The Mouseworks’ return to traditional animation is a tasty mix of bayou flavors, from its Jazz/Cajun score to its wonderfully strong personality-driven animation. Special kudos must be given to voice actors Keith David and Jim Cummings. David’s Dr. Facilliard should go down as an all-time Disney villain, and Cummings was unforgettable as Ray the Firefly. A truly wonderful feel-good, traditional Disney outing, the Magic is definitely back.
3) The Secret of Kells (GKids/Cartoon Saloon)
A hauntingly original film set in the Dark Ages that is definitive proof that kids can handle much more mature material than Hollywood gives them credit for. Wondrously iconoclastic use of character design, haunting score and subtle storytelling hasn’t been mixed so well since Brad Bird’s . Watch this film become considered a classic in a few years.
2) Sita Sings The Blues (Nina Paley/FilmKaravan)
Where to being? Is it Paley’s incredible mix of animation styles? Her incredible way of tying a tragic moment of her life to the Indian classic The Ramayana? Her ability to jump from 20’s cocktail jazz to absolutely modern Indian pop? Her incredibly bold way of bucking the industry’s distribution and copyright rules and getting away with it? This is a lady you better pay attention to. If you don’t believe me, go to her website, www.ninapaley.com, or even the IMDB and see this film . Better you see coming to your theater or on sale as a DVD, buy the damn thing and support a person who has the potential of being the biggest name in animation since John Lasseter.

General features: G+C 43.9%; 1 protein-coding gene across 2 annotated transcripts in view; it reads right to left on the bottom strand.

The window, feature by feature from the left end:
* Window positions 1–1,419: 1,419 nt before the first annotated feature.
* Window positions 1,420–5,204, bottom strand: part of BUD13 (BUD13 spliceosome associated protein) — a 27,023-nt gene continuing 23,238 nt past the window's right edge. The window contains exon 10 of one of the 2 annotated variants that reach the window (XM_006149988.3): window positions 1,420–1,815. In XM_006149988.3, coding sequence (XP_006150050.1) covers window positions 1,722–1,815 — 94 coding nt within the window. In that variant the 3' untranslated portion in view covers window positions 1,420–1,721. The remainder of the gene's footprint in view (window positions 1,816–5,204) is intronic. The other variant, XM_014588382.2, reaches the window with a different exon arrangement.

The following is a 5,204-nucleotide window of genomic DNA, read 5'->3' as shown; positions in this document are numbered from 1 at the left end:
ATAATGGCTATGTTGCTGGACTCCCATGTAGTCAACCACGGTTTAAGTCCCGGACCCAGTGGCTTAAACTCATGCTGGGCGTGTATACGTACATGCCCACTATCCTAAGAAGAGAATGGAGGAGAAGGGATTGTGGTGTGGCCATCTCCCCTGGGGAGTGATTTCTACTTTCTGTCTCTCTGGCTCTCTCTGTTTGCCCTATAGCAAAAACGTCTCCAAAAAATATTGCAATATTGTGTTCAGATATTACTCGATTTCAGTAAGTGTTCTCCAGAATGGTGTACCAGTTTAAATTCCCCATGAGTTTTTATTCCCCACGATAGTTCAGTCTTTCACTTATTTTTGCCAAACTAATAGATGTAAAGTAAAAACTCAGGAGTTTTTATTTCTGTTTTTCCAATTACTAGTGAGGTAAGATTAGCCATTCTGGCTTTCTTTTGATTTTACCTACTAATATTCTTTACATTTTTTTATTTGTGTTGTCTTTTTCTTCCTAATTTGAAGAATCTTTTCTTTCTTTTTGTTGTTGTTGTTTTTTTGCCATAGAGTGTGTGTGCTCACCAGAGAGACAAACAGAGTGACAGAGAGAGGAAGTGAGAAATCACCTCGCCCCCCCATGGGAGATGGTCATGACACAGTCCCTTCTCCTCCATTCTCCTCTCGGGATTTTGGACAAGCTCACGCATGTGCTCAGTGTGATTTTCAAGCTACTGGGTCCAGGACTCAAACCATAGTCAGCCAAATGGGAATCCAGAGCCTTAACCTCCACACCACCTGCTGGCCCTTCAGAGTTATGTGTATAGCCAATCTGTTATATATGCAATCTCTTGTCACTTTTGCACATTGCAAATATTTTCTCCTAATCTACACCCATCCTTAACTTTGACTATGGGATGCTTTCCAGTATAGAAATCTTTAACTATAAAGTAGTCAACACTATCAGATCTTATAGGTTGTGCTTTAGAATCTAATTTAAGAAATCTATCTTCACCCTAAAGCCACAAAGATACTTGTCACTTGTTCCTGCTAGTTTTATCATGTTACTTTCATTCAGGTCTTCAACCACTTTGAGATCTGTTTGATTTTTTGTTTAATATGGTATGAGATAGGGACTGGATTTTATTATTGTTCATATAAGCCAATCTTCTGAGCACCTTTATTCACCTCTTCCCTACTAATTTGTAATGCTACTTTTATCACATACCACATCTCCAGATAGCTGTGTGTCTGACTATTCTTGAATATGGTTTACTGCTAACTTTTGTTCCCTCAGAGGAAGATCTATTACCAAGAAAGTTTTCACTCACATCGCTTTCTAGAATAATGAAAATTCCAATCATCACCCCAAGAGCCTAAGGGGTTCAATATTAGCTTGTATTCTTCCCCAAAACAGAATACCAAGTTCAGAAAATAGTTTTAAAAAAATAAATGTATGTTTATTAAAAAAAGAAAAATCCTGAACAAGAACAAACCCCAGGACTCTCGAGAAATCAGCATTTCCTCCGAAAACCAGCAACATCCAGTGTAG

This collaboration between the stop motion master Henry Selick and fantasist supreme Neil Gaiman underscore one basic principle, kids love a good scare, and they made sure to deliver said scares by the bucket load. As reported in a past interview here on Newsarama, was a truly collaborative effort between the filmmaker and the author, fully realizing that what made a good book might not be a good movie. Instead, they came up with something different, but still true. Teri Hatcher’s double role as Coraline’s mother and “other mother” is surprisingly astonishing for a person not known in the VOA world. The support cast, particularly Dawn French, Jennifer Saunders, Ian McShane and Keith David, were all exceptional. Selick’s mix of stop motion and CGI enhancements have pushed the craft to all new levels. If ever there was a film that deserved top kudos this year, this is it.